Criminal Justice

Beauty Doesn't Help When Woman Claims She Killed Abuser in Self-Defense, Study Finds


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A female defendant who claims she killed an abuser in self-defense may have more trouble convincing a jury when she is beautiful, a new study suggests.

Researchers in Spain at the University of Grenada asked test subjects—169 police officers, mostly males, from Spanish cities—to judge a fictional woman accused of killing her intimate partner, the Atlantic reports. In all the mock scenarios, the woman said she killed after a long history of abuse, but researchers changed the description of the woman.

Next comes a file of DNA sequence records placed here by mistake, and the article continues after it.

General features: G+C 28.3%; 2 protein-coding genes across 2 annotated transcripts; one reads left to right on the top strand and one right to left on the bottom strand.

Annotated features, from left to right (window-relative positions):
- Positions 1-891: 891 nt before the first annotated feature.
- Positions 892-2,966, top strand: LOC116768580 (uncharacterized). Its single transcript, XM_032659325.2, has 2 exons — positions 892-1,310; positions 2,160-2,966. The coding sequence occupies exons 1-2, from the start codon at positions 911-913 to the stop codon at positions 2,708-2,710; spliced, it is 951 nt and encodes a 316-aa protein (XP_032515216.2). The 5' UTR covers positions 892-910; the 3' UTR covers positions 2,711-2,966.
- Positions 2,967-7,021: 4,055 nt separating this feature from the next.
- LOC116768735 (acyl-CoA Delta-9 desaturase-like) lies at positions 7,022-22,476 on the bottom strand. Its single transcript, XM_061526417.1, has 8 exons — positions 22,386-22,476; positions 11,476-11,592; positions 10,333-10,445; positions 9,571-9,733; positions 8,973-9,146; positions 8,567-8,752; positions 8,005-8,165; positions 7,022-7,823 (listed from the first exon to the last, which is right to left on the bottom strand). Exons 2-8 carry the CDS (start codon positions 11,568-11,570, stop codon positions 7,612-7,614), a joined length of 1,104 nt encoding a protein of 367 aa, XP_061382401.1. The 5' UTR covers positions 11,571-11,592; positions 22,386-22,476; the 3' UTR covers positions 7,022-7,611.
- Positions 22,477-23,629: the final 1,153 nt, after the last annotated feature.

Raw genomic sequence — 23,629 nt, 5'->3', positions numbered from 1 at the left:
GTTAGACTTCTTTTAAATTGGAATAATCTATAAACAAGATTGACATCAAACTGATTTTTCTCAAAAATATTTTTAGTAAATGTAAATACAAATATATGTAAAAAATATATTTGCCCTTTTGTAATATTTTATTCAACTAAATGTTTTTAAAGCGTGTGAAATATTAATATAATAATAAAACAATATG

In one scenario the defendant was described as “an attractive woman with thick lips; smooth, harmonious facial features; straight blonde hair; and a slender and elegant appearance.” In the other, she was described as “an unattractive woman with thin lips; stern and jarring facial features; dark, bundled hair; and is neither slender nor elegant in appearance.”

The police officers judged the unattractive woman as less criminally responsible for the killing, possibly because she fit the stereotype of a battered woman, according to the researchers. The study (PDF) was published in the European Journal of Psychology Applied to Legal Context. The results point to the need for additional police training in handling domestic violence complaints that challenge traditional assumptions about gender violence, the researchers say.

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